Putin, Russia’s Opposition and Perils of U.S.-backed “Democracy Promotion”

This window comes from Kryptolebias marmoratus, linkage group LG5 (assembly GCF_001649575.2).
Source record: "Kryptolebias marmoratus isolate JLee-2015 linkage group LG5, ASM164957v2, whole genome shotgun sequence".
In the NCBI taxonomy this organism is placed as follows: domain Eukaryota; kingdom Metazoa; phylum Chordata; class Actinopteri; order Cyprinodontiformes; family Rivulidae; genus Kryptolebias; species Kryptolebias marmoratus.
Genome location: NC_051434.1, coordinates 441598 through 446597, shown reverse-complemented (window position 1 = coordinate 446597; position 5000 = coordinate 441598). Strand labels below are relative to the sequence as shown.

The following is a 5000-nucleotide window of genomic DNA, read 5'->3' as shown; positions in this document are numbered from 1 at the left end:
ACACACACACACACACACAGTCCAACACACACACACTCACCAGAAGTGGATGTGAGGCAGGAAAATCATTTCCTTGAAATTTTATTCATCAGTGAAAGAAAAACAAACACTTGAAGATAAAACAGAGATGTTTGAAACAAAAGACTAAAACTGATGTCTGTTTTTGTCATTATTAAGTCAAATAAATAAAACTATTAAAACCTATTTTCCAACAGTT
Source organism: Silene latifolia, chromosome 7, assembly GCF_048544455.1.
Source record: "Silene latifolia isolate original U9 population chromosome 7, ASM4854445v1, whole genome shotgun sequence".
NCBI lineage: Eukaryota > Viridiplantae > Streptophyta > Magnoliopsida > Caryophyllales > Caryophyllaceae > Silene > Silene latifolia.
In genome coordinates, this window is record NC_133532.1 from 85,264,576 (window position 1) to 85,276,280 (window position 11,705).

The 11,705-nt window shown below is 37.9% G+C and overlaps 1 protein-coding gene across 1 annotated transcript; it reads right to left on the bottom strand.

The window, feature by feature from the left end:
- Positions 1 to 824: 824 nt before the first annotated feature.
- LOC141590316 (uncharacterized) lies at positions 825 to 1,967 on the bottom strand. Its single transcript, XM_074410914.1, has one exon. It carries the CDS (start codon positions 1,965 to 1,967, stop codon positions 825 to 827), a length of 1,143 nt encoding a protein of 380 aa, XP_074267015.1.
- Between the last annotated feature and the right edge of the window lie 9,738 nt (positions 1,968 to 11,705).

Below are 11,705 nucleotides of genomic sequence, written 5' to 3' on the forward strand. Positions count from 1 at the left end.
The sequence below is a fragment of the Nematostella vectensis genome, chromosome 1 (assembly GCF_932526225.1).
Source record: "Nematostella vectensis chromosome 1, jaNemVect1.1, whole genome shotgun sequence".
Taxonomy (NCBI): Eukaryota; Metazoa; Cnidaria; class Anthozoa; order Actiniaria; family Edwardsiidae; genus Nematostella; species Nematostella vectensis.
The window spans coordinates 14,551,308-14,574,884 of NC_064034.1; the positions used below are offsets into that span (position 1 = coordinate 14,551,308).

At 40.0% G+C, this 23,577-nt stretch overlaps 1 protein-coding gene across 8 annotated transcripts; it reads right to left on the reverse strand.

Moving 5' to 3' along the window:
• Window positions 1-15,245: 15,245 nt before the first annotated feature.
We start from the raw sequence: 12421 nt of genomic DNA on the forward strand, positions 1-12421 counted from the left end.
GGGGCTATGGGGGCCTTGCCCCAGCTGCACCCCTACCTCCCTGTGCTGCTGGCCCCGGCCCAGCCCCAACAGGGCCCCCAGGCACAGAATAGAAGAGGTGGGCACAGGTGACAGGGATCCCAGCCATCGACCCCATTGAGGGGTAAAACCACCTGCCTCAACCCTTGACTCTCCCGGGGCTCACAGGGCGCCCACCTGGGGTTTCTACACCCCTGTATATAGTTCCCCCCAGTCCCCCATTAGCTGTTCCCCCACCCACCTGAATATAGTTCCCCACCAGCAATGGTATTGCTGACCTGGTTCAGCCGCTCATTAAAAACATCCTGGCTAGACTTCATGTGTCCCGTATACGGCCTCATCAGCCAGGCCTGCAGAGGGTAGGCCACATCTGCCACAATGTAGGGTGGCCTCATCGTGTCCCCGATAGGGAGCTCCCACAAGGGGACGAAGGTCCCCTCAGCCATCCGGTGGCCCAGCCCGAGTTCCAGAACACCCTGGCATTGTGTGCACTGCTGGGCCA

Thousands of people took to the streets of Moscow on Monday protesting alleged fraud in Vladimir Putin’s return to the presidency. An estimated 500 were arrested in parallel rallies in Moscow and St. Petersburg after initial results gave Putin a 63 percent percent victory in Sunday’s vote. Putin previously served as Russia’s president from 2000 to 2008. Monday’s protests followed a number of similar rallies against Putin. We look at the state of Russian politics and the motivations behind the protest movement. “The opposition [has] turned the protest from demand for ‘clean government, democracy and end to corruption,’ to simply ‘Putin must go,’” says Stephen Cohen, professor of Russian studies at New York University. “It could be a bad thing because, in effect, it is saying let us destabilize the Russian government.” 

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